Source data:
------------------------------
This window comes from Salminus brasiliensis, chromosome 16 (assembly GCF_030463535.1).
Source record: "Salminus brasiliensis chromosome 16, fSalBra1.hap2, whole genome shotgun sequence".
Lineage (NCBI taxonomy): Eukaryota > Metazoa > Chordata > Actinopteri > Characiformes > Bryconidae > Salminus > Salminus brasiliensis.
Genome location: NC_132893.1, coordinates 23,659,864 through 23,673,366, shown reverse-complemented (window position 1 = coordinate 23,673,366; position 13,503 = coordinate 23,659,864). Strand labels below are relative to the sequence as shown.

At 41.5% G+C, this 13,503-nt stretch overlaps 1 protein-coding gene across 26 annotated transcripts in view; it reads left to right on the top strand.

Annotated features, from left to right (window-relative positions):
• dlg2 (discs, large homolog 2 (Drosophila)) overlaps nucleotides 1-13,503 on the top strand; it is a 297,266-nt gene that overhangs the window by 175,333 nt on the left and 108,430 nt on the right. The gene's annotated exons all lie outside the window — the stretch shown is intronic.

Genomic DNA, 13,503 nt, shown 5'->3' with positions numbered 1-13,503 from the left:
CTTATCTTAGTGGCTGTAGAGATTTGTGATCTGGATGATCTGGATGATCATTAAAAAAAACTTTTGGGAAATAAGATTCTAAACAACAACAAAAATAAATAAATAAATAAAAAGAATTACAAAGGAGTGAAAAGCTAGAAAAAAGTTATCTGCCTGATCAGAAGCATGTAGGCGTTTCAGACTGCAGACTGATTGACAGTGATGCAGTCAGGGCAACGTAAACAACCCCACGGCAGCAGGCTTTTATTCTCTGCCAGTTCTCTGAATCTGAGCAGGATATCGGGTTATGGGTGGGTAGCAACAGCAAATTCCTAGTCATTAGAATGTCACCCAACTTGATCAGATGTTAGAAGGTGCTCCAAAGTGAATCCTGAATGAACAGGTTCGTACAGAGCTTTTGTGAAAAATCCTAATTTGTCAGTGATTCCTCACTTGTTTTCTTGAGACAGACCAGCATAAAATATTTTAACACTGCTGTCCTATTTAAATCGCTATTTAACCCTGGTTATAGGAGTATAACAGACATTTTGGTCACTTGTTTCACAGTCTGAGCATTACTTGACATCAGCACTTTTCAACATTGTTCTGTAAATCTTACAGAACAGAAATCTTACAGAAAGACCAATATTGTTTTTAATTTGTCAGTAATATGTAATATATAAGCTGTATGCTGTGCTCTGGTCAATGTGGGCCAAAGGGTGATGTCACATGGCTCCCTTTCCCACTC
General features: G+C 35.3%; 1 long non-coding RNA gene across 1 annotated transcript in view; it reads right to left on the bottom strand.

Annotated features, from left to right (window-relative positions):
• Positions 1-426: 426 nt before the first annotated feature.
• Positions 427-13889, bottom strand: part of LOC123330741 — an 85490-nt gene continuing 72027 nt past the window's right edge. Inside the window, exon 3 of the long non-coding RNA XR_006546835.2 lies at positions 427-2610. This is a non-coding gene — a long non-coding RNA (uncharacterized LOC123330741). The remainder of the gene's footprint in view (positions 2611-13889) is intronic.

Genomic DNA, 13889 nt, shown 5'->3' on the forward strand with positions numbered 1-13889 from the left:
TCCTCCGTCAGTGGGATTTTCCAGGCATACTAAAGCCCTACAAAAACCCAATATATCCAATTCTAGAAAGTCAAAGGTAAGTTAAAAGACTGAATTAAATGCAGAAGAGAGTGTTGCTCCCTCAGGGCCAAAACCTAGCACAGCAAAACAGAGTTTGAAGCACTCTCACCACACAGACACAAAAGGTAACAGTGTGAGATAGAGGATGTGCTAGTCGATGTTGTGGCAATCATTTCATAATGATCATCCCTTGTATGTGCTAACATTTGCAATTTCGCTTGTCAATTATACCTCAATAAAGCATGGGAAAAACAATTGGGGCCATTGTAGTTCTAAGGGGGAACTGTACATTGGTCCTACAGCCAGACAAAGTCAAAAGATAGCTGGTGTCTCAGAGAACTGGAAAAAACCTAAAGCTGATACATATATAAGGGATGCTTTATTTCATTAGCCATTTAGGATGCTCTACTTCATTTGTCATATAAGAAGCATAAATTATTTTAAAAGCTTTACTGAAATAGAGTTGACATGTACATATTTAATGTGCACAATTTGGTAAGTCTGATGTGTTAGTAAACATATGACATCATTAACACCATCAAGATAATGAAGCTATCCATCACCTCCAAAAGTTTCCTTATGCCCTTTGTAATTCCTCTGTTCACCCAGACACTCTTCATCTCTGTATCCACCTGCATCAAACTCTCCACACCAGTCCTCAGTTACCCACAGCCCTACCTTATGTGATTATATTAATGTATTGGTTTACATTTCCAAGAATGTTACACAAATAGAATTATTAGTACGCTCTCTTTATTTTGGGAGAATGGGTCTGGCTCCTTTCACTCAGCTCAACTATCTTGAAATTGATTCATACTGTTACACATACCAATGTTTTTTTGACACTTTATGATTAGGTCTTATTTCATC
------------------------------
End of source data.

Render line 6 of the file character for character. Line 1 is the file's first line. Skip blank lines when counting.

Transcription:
Annotated features, from left to right (window-relative positions):